Click here for the complete poem)
I Sit and Sew
I sit and sew—my heart aches with desire—
That pageant terrible, that fiercely pouring fire
On wasted fields, and writhing grotesque things
You need me, Christ! It is no roseate dream
That beckons me—this pretty futile seam,
It stifles me—God, must I sit and sew?
Its not that I don't enjoy Greenwood, in fact I'm thrilled to be in the ESL field, its a life-long dream. But as I read this poem, I see Alice, the poet, sitting in her home, frustrated that she isn't involved in more than just the quiet things in life. I see a temptation in myself to do the same--to chafe instead of bloom.
Dear Alice, you think Christ needs you, but he doesn't, and you don't know how he values humble service. I've determined to live as his expendable crewman, and if that means to sew at something small, I'll trust that in his hands it will become an everlasting quilt, a masterpiece to be unveiled in heaven's economy. Goodness knows I've wanted and tried to be on the front lines where "writhing grotesque things/once men" wished for rescuing. I believe though, that the greatest front line is the one in my heart, where I fight pride and selfishness, and that goes with me wherever my address.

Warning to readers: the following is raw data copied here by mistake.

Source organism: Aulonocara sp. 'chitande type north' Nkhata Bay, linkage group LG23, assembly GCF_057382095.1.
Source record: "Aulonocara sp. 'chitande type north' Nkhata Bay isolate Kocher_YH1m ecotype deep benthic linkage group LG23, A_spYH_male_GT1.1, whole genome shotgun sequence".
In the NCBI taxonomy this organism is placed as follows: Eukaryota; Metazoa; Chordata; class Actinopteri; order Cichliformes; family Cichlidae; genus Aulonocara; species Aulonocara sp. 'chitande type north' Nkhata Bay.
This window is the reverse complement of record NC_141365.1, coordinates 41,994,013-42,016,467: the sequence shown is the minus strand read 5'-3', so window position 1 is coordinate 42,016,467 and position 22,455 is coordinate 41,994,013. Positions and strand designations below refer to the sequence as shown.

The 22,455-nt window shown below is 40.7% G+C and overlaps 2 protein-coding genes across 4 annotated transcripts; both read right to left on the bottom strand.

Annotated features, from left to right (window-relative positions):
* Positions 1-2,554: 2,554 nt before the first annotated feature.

For a glimpse of her work, visit her blog).
I found another little piece in my web-hunt, with quite a different attitude toward sewing than Alice Moore Dunbar-Nelson, and I'll close with this quote from the fictional 'Aunt Jane of Kentucky' by Eliza Calvert Hall (Here's her book):
"I've been a hard worker all my life, but 'most all my work has been the kind that 'perishes with the usin',' as the Bible says. That's the discouragin' thing about a woman's work. If a woman was to see all the dishes that she had to wash before she died piled up before her in one pile, she'd lie down and die right then and there. I've always had the name o' bein' a good housekeeper, but when I'm dead and gone there ain't anybody goin' to think o' the floors I've swept, and the tables I've scrubbed, and the old clothes I've patched, and the stockin's I've darned, but when one of my grandchildren or great-grandchildren sees one o' these quilts, they'll think about Aunt Jane, and, wherever I am then, I'll know I ain't forgotten."
Here's to the small things in life, to living in Delaware, to sewing a quiet seam.